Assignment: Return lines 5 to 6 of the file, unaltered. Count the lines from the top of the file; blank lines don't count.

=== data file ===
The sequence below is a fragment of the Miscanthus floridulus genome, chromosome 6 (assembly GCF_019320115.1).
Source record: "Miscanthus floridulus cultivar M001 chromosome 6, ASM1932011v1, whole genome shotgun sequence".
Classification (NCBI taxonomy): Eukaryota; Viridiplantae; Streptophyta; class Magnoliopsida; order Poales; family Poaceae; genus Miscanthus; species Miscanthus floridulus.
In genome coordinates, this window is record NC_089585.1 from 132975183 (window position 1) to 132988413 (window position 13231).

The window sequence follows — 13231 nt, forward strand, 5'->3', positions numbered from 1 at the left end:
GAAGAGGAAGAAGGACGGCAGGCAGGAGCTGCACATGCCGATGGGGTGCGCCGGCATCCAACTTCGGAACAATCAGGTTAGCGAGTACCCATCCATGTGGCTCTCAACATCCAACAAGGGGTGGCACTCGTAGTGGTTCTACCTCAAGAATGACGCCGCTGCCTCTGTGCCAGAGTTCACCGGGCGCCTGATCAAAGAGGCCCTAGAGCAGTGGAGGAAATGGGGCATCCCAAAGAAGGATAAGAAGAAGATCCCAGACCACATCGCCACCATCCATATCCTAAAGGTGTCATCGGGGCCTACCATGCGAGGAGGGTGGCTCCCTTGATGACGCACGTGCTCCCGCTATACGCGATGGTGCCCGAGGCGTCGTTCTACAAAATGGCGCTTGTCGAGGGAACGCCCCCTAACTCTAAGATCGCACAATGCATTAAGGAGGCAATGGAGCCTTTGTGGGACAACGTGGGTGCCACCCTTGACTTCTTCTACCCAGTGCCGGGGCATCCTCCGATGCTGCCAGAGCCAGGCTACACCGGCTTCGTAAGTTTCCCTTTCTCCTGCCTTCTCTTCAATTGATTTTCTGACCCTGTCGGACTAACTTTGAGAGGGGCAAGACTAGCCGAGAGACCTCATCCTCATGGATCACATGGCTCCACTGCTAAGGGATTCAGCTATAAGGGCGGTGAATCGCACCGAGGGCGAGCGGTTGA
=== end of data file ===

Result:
The window sequence follows — 13231 nt, forward strand, 5'->3', positions numbered from 1 at the left end:
GAAGAGGAAGAAGGACGGCAGGCAGGAGCTGCACATGCCGATGGGGTGCGCCGGCATCCAACTTCGGAACAATCAGGTTAGCGAGTACCCATCCATGTGGCTCTCAACATCCAACAAGGGGTGGCACTCGTAGTGGTTCTACCTCAAGAATGACGCCGCTGCCTCTGTGCCAGAGTTCACCGGGCGCCTGATCAAAGAGGCCCTAGAGCAGTGGAGGAAATGGGGCATCCCAAAGAAGGATAAGAAGAAGATCCCAGACCACATCGCCACCATCCATATCCTAAAGGTGTCATCGGGGCCTACCATGCGAGGAGGGTGGCTCCCTTGATGACGCACGTGCTCCCGCTATACGCGATGGTGCCCGAGGCGTCGTTCTACAAAATGGCGCTTGTCGAGGGAACGCCCCCTAACTCTAAGATCGCACAATGCATTAAGGAGGCAATGGAGCCTTTGTGGGACAACGTGGGTGCCACCCTTGACTTCTTCTACCCAGTGCCGGGGCATCCTCCGATGCTGCCAGAGCCAGGCTACACCGGCTTCGTAAGTTTCCCTTTCTCCTGCCTTCTCTTCAATTGATTTTCTGACCCTGTCGGACTAACTTTGAGAGGGGCAAGACTAGCCGAGAGACCTCATCCTCATGGATCACATGGCTCCACTGCTAAGGGATTCAGCTATAAGGGCGGTGAATCGCACCGAGGGCGAGCGGTTGA